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As new technology appears, old technology clogs up the landfill
By Joy Lanzendorfer
They say computer years are like dog years. For every year of human life, seven years of technological advancements go by. This has slowed recently, but manufacturers are still coming out with new equipment that makes the old stuff look only slightly better than a Commodore 64. It's tempting--sometimes essential--to upgrade. (For work! Really! Playing that new computer game is just a side benefit.)
But what happens to old, obsolete computers?
Electronic waste, or e-waste, is an often overlooked environmental problem that is increasing in lockstep with our lust for new technology. E-waste includes not just computer equipment but other electronics like cell phones, TVs, and microwaves.
The United States generates more e-waste than any other country. In 2000, 4.6 million tons of e-waste entered U.S. landfills. Sonoma County estimates that locally over 49,000 computer monitors and televisions become obsolete every year, or 4,000 a month. Last April, the county had nearly 81,000 stockpiled TVs and computers.
E-waste has become such a problem that Sonoma County is considering a "take-back ordinance," which would hold retailers responsible for accepting equipment back from customers. The local ordinance, however, has been put on hold as California considers the e-Waste Collection and Recycling Bill (SB 20), the first of its kind in the United States.
"The take-back ordinance is in review, but the county is watching what happens with SB 20," says Lesli Daniels of the Sonoma County Waste Management Agency. "If the state passes SB 20, we may not need a take-back ordinance."
The e-Waste Collection and Recycling Bill narrowly passed the state assembly earlier this month and is currently in the Senate. If it passes, consumers will pay a recycling fee of $6 to $10 when they buy equipment in retail stores and over the Internet and telephone. The bill will also ban export of e-waste to foreign countries that don't have high environmental standards.
Disposing of e-waste costs the county $52 per ton, second only to disposing of hazardous waste, which ranges from $933 per ton to $1,500 per ton.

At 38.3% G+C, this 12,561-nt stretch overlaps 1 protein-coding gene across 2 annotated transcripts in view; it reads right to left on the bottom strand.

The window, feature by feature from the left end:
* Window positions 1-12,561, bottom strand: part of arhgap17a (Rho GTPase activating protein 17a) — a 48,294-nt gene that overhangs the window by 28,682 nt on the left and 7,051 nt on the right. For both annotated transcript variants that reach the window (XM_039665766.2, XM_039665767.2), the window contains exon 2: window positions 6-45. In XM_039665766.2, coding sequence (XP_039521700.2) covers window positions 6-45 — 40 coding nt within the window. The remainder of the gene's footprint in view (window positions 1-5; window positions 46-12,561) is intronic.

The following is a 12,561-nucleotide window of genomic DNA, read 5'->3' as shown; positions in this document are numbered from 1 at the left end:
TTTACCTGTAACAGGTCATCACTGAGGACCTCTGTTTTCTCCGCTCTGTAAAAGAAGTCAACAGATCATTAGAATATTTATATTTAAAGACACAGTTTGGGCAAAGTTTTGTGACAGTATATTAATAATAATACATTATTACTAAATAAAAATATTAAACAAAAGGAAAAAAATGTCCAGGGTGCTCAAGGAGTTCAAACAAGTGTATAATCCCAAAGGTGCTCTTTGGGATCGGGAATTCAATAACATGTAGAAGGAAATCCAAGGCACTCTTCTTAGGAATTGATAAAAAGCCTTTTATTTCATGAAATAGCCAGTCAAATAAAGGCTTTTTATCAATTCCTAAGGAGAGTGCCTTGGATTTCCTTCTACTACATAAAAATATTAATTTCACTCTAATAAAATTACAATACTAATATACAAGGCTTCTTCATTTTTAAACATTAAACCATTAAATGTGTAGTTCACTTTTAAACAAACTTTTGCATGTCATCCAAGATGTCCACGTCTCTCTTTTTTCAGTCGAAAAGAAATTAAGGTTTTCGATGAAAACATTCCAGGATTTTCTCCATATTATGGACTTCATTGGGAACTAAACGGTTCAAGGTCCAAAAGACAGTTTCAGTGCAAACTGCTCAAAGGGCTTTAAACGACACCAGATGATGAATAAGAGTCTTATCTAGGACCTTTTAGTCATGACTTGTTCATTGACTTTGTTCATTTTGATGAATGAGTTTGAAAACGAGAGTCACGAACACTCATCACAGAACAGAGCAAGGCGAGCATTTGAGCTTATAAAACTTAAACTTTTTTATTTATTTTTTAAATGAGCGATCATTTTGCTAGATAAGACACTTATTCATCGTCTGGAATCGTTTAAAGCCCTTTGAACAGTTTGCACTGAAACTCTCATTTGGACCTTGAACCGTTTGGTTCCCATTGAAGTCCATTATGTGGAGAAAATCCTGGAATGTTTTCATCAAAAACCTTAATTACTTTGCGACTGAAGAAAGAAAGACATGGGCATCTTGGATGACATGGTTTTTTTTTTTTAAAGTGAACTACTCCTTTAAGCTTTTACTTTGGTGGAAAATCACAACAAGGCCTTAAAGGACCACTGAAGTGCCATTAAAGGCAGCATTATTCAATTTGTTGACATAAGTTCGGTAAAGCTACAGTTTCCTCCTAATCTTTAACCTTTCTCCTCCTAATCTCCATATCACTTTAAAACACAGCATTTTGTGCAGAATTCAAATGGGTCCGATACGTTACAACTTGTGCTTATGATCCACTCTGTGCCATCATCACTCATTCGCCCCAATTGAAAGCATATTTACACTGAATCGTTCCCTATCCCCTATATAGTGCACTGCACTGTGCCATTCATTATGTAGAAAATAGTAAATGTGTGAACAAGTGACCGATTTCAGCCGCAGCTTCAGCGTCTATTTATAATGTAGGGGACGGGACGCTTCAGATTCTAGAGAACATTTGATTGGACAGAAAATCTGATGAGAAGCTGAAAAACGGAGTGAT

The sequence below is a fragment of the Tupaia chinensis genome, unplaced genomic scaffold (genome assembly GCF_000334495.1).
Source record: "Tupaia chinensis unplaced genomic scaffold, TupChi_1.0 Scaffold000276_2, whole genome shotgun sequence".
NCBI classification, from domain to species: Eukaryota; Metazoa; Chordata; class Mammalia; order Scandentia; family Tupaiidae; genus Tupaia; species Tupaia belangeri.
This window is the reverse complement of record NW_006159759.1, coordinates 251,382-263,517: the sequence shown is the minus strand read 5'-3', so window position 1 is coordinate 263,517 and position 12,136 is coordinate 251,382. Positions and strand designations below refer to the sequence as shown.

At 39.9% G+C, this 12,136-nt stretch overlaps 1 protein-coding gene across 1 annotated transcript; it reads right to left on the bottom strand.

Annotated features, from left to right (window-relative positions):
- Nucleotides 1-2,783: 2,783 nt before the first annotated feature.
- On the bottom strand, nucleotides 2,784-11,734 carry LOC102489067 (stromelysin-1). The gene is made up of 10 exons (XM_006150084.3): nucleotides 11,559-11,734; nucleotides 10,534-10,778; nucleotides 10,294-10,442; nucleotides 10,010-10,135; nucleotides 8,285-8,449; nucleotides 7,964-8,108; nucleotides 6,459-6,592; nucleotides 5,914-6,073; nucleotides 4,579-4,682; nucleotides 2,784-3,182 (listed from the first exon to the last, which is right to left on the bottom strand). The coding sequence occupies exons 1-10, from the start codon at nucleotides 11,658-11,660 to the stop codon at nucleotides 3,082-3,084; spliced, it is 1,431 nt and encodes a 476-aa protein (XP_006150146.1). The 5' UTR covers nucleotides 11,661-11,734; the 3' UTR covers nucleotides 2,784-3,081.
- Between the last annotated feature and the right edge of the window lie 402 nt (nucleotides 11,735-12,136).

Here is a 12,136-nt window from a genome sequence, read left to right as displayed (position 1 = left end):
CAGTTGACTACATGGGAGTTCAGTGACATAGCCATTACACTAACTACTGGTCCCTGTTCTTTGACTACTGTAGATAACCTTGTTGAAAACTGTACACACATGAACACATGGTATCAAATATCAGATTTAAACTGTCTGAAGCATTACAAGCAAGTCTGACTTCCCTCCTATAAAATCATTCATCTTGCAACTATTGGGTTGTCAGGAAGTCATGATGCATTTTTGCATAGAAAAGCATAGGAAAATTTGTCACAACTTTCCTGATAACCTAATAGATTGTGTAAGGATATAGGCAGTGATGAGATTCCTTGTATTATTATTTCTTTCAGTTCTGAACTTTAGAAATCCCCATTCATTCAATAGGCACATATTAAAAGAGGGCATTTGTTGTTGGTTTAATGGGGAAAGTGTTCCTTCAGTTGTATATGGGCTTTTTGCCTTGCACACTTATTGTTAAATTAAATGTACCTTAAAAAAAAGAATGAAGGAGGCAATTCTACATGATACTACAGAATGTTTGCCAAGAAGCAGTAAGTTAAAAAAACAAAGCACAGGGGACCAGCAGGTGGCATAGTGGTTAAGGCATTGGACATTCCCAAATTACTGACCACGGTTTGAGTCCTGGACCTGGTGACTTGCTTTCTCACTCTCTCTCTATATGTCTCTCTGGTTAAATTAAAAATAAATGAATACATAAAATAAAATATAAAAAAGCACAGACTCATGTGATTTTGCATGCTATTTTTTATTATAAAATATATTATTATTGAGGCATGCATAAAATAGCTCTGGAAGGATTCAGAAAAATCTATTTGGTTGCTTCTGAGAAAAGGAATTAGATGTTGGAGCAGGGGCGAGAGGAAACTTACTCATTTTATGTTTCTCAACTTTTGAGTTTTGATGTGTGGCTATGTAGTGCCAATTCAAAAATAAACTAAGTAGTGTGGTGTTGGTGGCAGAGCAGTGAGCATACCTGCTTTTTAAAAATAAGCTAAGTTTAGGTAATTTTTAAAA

"With hazardous waste, you're dealing with gallons and quarts, where with e-waste, the average weight is 55 pounds," says Daniels. "You're moving heavy, bulky objects, which contributes to labor costs."
A computer has over 700 chemicals in it, including toxins like lead, mercury, and cadmium. If not properly recycled, these chemicals could seep into our land, water, and air.
Many people don't recycle their old electronics because of the cost. Sonoma County charges $25 to recycle old monitors and TVs. The Computer Recycling Center, a local organization that refurbishes old machines and donates them to different programs, charges up to $15 to take computer equipment, depending on quality.
But many people just put equipment in dumpsters. Sonoma County gets 23 percent of its monitors and old TVs from checked loads that are brought into the landfill. And since only 10 percent of the loads are checked, much more e-waste is getting into the landfill undetected. The county estimates a 300 percent increase in roadside dumping of e-waste in the last two years, including one dump of over 200 machines.
"We can't always count on the consumer to take on the recycling burden," says Daniels. "So that burden is passed onto other taxpayers."
The United States ships approximately half of its e-waste to countries like China, India, and Pakistan, where environmental standards are less strict.
"Too frequently when we send e-waste to those countries, it's handled improperly," says Sheila Davis of the Clean Computer Campaign. "To recover precious metals, they will put the parts into an acid bath and then dump the acid bath into the river. The pollution we contribute to those countries is unacceptable."
The e-waste recycling bill, penned by Senator Byron Sher, has undergone criticism from all sides. Governor Gray Davis vetoed an earlier version of the bill after computer manufacturers lobbied heavily against it.
Environmental groups were much happier with the earlier version of the bill because it required manufacturers to make equipment more recyclable.
"I think the bill falls short of what is actually needed," says Sheila Davis. "It doesn't motivate the manufacturer to remove toxins in the design."
Other groups concerned with Internet freedom say this bill is nothing more than a computer tax for a cash-strapped state and an attempt to get more taxes from the Internet. Some say the bill will hurt independent retailers.
But at least one independent retailer, HSC Electronic Supply in Rohnert Park, doesn't expect the bill to hurt business.
"It won't affect us because it will affect all retailers equally," says manager Ed Jacobson. "I'm in favor of SB 20. E-waste is a very serious problem. A good portion of the public doesn't want to pay the recycling fee for computer equipment. They just sneak it into the garbage."
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From the September 18-24, 2003 issue of the North Bay Bohemian.